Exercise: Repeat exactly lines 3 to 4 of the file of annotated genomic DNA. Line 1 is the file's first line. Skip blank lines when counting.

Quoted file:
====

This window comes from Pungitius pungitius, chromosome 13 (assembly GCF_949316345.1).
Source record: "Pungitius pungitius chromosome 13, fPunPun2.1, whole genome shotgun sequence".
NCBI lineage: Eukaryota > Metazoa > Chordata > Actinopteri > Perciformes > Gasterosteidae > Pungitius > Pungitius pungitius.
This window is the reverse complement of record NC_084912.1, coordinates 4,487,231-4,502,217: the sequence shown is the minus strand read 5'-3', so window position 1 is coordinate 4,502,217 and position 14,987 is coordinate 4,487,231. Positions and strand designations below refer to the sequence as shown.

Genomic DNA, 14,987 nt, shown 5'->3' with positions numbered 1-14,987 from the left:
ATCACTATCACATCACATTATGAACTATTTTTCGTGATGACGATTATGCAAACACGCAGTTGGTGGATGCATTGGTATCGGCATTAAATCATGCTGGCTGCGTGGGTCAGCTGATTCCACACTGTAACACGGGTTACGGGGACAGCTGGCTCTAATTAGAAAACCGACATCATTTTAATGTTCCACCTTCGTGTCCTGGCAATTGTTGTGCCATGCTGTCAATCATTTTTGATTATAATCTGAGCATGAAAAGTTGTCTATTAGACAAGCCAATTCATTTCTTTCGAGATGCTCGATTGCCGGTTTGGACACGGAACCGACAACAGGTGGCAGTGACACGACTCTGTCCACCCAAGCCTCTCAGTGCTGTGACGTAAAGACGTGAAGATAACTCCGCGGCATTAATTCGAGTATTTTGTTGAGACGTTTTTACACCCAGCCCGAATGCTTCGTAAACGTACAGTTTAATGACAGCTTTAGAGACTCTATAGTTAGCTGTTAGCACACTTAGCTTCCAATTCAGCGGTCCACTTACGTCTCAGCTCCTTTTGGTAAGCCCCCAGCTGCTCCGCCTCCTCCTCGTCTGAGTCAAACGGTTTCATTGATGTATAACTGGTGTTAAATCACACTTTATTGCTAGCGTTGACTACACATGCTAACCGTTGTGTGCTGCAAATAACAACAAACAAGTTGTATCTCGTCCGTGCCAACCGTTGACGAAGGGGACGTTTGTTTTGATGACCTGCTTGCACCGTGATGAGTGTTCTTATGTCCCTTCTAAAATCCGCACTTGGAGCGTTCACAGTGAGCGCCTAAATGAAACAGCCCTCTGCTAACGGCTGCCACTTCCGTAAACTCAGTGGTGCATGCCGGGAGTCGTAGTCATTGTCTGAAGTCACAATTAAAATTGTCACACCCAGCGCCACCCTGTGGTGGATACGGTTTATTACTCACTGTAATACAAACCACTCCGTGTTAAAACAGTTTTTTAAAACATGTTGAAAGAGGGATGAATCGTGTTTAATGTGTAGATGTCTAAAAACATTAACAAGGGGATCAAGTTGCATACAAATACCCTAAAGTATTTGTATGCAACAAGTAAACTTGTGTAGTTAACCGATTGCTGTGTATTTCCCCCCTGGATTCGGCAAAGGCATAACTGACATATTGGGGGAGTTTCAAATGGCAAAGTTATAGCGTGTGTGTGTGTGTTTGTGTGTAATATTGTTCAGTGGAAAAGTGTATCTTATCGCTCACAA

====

NCBI lineage: Eukaryota > Metazoa > Chordata > Actinopteri > Perciformes > Gasterosteidae > Pungitius > Pungitius pungitius.
This window is the reverse complement of record NC_084912.1, coordinates 4,487,231-4,502,217: the sequence shown is the minus strand read 5'-3', so window position 1 is coordinate 4,502,217 and position 14,987 is coordinate 4,487,231. Positions and strand designations below refer to the sequence as shown.